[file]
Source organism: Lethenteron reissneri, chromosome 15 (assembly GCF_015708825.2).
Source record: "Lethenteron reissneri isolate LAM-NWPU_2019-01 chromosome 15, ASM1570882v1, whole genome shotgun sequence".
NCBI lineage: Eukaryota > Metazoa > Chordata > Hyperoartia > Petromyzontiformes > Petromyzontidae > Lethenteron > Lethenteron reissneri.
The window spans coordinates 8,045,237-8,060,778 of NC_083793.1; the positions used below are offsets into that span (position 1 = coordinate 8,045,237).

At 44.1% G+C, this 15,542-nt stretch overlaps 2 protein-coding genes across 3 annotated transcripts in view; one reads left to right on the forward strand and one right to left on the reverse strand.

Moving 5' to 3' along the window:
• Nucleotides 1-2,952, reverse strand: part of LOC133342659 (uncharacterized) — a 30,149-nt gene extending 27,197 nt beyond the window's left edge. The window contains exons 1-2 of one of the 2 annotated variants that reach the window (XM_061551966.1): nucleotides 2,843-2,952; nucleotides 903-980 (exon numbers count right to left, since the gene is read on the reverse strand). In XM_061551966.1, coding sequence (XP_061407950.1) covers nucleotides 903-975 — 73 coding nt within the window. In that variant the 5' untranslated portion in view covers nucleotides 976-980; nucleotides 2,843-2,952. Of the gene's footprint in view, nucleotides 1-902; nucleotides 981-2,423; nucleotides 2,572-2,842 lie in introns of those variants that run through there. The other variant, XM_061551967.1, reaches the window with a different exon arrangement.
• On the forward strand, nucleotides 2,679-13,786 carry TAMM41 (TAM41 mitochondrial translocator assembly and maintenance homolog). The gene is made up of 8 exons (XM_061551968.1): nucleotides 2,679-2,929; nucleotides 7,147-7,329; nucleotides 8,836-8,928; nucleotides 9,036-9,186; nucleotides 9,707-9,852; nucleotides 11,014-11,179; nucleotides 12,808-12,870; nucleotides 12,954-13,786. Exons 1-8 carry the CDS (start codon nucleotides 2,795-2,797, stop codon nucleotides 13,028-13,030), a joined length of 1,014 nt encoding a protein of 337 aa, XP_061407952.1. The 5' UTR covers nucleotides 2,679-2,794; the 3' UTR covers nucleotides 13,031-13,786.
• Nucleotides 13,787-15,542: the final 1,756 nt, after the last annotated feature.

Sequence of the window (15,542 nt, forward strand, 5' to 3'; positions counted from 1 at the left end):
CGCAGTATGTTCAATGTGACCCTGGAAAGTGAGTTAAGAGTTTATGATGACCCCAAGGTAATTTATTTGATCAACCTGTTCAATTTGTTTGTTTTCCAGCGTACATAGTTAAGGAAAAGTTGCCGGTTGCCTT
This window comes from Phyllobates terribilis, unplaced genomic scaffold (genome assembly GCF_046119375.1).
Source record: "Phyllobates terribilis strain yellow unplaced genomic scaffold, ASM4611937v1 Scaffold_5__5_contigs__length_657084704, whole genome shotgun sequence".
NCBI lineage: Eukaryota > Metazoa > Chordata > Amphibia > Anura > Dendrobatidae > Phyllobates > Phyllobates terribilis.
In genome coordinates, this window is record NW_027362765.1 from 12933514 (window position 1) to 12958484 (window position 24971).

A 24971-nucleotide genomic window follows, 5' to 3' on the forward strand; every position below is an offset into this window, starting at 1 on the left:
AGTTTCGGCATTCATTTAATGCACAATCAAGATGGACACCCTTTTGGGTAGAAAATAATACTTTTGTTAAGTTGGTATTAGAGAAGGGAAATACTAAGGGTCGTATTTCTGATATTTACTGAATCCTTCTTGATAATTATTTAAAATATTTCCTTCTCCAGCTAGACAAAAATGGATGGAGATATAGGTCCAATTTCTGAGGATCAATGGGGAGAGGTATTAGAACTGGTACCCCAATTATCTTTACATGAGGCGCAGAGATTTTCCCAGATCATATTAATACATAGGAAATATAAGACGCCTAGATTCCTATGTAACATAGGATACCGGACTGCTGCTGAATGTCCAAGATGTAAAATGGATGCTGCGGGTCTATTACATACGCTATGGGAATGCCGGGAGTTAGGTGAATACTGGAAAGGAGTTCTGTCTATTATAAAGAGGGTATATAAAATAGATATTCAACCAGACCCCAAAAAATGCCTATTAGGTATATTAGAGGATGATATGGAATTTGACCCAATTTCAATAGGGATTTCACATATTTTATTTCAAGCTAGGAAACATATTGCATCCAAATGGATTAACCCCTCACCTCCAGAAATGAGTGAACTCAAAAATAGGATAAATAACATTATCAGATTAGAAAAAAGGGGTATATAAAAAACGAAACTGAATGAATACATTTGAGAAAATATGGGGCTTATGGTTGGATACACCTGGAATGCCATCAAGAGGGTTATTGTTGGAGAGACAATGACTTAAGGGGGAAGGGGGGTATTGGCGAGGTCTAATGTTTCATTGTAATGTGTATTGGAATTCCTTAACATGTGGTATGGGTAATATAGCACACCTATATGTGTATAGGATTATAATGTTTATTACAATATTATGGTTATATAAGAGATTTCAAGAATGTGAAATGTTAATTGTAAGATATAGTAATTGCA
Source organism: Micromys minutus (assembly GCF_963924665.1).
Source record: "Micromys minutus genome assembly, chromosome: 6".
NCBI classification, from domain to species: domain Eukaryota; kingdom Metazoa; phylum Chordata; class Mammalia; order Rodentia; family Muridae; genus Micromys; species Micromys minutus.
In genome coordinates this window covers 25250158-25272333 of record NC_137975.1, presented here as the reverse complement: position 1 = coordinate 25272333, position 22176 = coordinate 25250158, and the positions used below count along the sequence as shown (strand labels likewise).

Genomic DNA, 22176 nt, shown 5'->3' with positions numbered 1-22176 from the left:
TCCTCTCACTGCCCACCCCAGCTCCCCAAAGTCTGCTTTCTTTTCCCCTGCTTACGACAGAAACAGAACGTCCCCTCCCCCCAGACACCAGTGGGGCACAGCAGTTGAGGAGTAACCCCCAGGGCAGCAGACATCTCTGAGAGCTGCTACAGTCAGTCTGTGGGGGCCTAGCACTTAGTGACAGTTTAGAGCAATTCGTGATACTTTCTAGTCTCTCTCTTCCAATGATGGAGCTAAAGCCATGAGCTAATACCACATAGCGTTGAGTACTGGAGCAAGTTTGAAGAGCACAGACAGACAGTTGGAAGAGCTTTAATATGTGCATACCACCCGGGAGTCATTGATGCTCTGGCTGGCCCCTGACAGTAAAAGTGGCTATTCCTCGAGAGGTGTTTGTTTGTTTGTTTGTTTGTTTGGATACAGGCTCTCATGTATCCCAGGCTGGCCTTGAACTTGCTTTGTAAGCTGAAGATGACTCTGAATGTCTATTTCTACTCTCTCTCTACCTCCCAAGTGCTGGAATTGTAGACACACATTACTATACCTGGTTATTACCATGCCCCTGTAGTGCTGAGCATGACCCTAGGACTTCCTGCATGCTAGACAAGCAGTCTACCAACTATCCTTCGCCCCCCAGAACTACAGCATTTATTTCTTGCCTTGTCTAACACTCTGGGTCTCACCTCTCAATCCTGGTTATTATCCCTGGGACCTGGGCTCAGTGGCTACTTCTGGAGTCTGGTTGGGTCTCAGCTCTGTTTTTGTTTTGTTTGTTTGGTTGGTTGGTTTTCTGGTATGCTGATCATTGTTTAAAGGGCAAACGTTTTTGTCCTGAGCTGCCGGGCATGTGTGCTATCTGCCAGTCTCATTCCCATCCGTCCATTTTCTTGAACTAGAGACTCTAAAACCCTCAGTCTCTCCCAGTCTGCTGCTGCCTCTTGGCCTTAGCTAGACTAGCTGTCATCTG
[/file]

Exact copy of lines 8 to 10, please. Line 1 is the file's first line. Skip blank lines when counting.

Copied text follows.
• On the forward strand, nucleotides 2,679-13,786 carry TAMM41 (TAM41 mitochondrial translocator assembly and maintenance homolog). The gene is made up of 8 exons (XM_061551968.1): nucleotides 2,679-2,929; nucleotides 7,147-7,329; nucleotides 8,836-8,928; nucleotides 9,036-9,186; nucleotides 9,707-9,852; nucleotides 11,014-11,179; nucleotides 12,808-12,870; nucleotides 12,954-13,786. Exons 1-8 carry the CDS (start codon nucleotides 2,795-2,797, stop codon nucleotides 13,028-13,030), a joined length of 1,014 nt encoding a protein of 337 aa, XP_061407952.1. The 5' UTR covers nucleotides 2,679-2,794; the 3' UTR covers nucleotides 13,031-13,786.
• Nucleotides 13,787-15,542: the final 1,756 nt, after the last annotated feature.

Sequence of the window (15,542 nt, forward strand, 5' to 3'; positions counted from 1 at the left end):